7 – A Room of One’s Own by Virginia Woolf

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For Witch Week – hosted by Lory from October 31 – November 6.

something-wicked-this-way-comes

8 – Something Wicked this Way Comes by Ray Bradbury

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For the Classics Club – I would like to read more than one book from my Classics Club list between now and winter, but the book below is one I’ve been putting off reading and I’m hoping that including it here will give me some motivation.

east-of-eden

9 – East of Eden by John Steinbeck

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Because I love this author – and can’t wait to read his new book.

conclave

10 – Conclave by Robert Harris

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Have you read any of these? Which books are on your autumn/fall TBR?

Top Ten Tuesday: Books to make you laugh (or at least smile)

Top Ten Tuesday

I wasn’t going to take part in this week’s Top Ten Tuesday (hosted by The Broke and the Bookish) because I didn’t think I read enough funny books to be able to make a list…but when I stopped to give it some thought, I actually didn’t have a problem coming up with ten titles.

I have concentrated here on books which were specifically written to be funny or which contain lots of amusing scenes, rather than just one or two funny moments (the list would have been far too long in that case). Let me know if you’ve read any of these or if you can think of any more.

Three Men in a Boat

1. Three Men in a Boat by Jerome K. Jerome – This tale of three friends (and dog) who take a disastrous boat trip along the River Thames had to be top of my list!

Three Men on the Bummel

2. Three Men on the Bummel by Jerome K. Jerome – Our old friends, J, Harris and George get together again for a tour of Germany in this sequel to Three Men in a Boat.

Jeeves and the Feudal Spirit

3. Jeeves and the Feudal Spirit by P.G. Wodehouse – I could have included other Wodehouse books here too, but this Jeeves and Wooster novel is the only one I have reviewed on my blog.

Cold Comfort Farm

4. Cold Comfort Farm by Stella Gibbons – I didn’t find this parody of the British rural novel quite as funny as other people have but it still deserves to be included here.

The Convenient Marriage

5. The Convenient Marriage by Georgette Heyer – Many of Heyer’s novels feature a bit of comedy and some witty dialogue, but this is one I remember being particularly funny.

The Canterville Ghost

6. The Canterville Ghost by Oscar Wilde – This light and entertaining satire is possibly the least ghostly ghost story I’ve ever read!

The Adventures of Alianore Audley

7. The Adventures of Alianore Audley by Brian Wainwright – Some knowledge of the Wars of the Roses might be needed to fully appreciate this tale of a 15th century Yorkist spy.

Don Quixote - Edith Grossman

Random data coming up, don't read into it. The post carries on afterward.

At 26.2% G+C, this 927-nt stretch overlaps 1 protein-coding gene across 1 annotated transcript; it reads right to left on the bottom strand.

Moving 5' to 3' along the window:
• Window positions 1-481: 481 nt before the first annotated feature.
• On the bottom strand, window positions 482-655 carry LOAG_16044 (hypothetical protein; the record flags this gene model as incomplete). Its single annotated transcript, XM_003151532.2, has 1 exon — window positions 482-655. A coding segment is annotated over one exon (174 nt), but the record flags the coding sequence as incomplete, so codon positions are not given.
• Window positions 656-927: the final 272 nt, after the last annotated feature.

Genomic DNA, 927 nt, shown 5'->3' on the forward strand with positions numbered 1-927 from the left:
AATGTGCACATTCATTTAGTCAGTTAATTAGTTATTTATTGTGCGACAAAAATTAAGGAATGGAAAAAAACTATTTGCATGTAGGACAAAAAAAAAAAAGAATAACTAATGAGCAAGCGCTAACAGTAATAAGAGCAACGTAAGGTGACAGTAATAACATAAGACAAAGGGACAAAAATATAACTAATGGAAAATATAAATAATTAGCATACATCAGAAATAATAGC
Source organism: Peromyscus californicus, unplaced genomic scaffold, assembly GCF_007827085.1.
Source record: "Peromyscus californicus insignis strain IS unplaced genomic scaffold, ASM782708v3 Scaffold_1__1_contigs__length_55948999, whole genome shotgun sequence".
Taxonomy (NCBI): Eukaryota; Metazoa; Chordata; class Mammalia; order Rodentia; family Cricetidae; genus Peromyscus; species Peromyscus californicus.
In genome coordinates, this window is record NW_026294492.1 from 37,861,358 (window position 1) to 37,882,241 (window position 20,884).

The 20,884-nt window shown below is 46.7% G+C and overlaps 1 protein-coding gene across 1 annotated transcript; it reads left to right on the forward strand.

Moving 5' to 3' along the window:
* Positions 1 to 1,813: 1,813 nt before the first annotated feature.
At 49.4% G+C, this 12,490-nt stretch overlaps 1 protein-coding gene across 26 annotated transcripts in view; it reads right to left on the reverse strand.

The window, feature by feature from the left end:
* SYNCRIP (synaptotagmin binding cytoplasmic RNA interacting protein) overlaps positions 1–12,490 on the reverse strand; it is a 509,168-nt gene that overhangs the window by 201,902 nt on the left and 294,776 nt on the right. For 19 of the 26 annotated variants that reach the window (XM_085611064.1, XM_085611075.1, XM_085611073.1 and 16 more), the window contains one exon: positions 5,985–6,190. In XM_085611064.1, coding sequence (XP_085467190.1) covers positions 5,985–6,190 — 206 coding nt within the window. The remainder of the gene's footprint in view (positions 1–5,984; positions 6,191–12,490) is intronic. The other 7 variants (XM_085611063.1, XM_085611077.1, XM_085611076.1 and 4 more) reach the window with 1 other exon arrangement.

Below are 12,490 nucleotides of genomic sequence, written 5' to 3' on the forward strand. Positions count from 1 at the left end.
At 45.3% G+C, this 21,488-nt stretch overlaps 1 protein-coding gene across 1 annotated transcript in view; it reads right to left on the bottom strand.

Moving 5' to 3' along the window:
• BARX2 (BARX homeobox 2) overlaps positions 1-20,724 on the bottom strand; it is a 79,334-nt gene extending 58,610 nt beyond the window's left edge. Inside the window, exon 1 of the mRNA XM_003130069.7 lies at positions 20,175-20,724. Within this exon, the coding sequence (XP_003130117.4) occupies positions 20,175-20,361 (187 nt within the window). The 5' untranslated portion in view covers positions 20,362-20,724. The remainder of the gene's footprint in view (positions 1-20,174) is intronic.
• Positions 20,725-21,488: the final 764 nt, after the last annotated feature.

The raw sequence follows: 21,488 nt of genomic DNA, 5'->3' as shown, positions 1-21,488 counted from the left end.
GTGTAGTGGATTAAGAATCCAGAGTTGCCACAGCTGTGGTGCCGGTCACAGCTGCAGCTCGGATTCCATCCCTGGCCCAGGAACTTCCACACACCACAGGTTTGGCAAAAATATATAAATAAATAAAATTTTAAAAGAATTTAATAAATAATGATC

8. Don Quixote by Miguel de Cervantes – Who would have thought such an old book could be so funny? The humour doesn’t always work but when it does it’s hilarious.

The Uncommon Reader

9. The Uncommon Reader by Alan Bennett – A lovely, witty novel about the Queen’s love of reading.

The Idle Thoughts of an Idle Fellow

10. The Idle Thoughts of an Idle Fellow by Jerome K. Jerome – Yes, it’s another book by Jerome. This collection of essays is not as funny as the Three Men books, but will still make you smile.

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Have you read any funny books recently? What would be on your list?

Ten Reading Resolutions for 2016

It’s been a while since I last took part in Top Ten Tuesday (hosted by The Broke and the Bookish) but this week’s topic is one I was going to post about anyway: my plans and resolutions for 2016.

Top Ten Tuesday

1. Make more time for re-reads. Only one of my 2015 books was a re-read (Jane Eyre, which I haven’t written about yet) and this makes me feel sad because I used to get so much enjoyment from reading my favourite books over and over again. I’m not going to set a target in terms of numbers, but I do want to re-read more than just one book this year!

2. Make progress with my Classics Club list. My target date for finishing my list is 10th March 2017 and I still have 32/100 books to read, so I really need to make a lot of progress this year. I will be going through the list to see if I still actually want to read all of the books on it and might decide to make some changes (one thing I like about the Classics Club is that you don’t need to stick rigidly to your original list and can add or remove books at any time).

3. Read books towards the Women’s Classic Literature Event. There’s some overlap here with my previous resolution, as this is an event hosted by the Classics Club. I already read three women’s classics towards the end of 2015, but there are a lot more that I’m hoping to read in 2016.

4. Continue to work through the series that I’m in the middle of reading. I’m very good at starting them but not so good at remembering to continue with them. Some of the many series I would like to make progress with in 2016 include the Aubrey/Maturin series by Patrick O’Brian, Amelia Peabody by Elizabeth Peters, Temeraire by Naomi Novik, Mary Russell/Sherlock Holmes by Laurie R King, The Accursed Kings by Maurice Druon, Shardlake by CJ Sansom and the Pallisers by Anthony Trollope.